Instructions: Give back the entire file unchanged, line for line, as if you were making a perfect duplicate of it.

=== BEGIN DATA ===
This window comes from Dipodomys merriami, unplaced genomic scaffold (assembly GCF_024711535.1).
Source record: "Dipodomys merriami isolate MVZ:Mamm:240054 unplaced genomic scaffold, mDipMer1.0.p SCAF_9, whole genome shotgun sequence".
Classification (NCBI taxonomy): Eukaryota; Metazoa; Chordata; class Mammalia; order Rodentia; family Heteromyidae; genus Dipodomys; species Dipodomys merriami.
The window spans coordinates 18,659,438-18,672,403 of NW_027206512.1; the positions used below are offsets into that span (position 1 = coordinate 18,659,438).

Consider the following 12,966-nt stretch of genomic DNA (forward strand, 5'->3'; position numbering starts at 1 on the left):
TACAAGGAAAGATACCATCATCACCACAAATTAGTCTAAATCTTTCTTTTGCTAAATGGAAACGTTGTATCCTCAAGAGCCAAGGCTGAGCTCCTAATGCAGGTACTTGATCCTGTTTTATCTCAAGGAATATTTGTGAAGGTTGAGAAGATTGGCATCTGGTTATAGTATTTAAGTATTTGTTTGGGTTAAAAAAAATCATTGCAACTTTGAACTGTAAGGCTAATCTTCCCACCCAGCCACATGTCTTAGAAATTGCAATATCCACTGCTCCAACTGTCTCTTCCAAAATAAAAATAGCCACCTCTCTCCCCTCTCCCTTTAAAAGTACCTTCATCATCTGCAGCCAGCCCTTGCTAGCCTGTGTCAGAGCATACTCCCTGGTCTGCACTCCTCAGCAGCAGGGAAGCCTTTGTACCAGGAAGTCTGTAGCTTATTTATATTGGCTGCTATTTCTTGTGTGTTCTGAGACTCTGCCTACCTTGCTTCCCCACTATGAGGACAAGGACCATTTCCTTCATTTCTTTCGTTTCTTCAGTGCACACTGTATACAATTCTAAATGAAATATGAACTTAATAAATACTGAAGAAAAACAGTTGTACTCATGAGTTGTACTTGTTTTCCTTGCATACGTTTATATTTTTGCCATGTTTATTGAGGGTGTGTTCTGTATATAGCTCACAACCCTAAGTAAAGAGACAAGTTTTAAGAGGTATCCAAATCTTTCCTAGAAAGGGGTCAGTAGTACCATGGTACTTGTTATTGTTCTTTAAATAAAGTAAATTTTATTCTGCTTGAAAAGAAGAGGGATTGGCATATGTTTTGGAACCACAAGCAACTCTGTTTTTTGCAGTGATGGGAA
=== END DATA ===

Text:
This window comes from Dipodomys merriami, unplaced genomic scaffold (assembly GCF_024711535.1).
Source record: "Dipodomys merriami isolate MVZ:Mamm:240054 unplaced genomic scaffold, mDipMer1.0.p SCAF_9, whole genome shotgun sequence".
Classification (NCBI taxonomy): Eukaryota; Metazoa; Chordata; class Mammalia; order Rodentia; family Heteromyidae; genus Dipodomys; species Dipodomys merriami.
The window spans coordinates 18,659,438-18,672,403 of NW_027206512.1; the positions used below are offsets into that span (position 1 = coordinate 18,659,438).

Consider the following 12,966-nt stretch of genomic DNA (forward strand, 5'->3'; position numbering starts at 1 on the left):
TACAAGGAAAGATACCATCATCACCACAAATTAGTCTAAATCTTTCTTTTGCTAAATGGAAACGTTGTATCCTCAAGAGCCAAGGCTGAGCTCCTAATGCAGGTACTTGATCCTGTTTTATCTCAAGGAATATTTGTGAAGGTTGAGAAGATTGGCATCTGGTTATAGTATTTAAGTATTTGTTTGGGTTAAAAAAAATCATTGCAACTTTGAACTGTAAGGCTAATCTTCCCACCCAGCCACATGTCTTAGAAATTGCAATATCCACTGCTCCAACTGTCTCTTCCAAAATAAAAATAGCCACCTCTCTCCCCTCTCCCTTTAAAAGTACCTTCATCATCTGCAGCCAGCCCTTGCTAGCCTGTGTCAGAGCATACTCCCTGGTCTGCACTCCTCAGCAGCAGGGAAGCCTTTGTACCAGGAAGTCTGTAGCTTATTTATATTGGCTGCTATTTCTTGTGTGTTCTGAGACTCTGCCTACCTTGCTTCCCCACTATGAGGACAAGGACCATTTCCTTCATTTCTTTCGTTTCTTCAGTGCACACTGTATACAATTCTAAATGAAATATGAACTTAATAAATACTGAAGAAAAACAGTTGTACTCATGAGTTGTACTTGTTTTCCTTGCATACGTTTATATTTTTGCCATGTTTATTGAGGGTGTGTTCTGTATATAGCTCACAACCCTAAGTAAAGAGACAAGTTTTAAGAGGTATCCAAATCTTTCCTAGAAAGGGGTCAGTAGTACCATGGTACTTGTTATTGTTCTTTAAATAAAGTAAATTTTATTCTGCTTGAAAAGAAGAGGGATTGGCATATGTTTTGGAACCACAAGCAACTCTGTTTTTTGCAGTGATGGGAA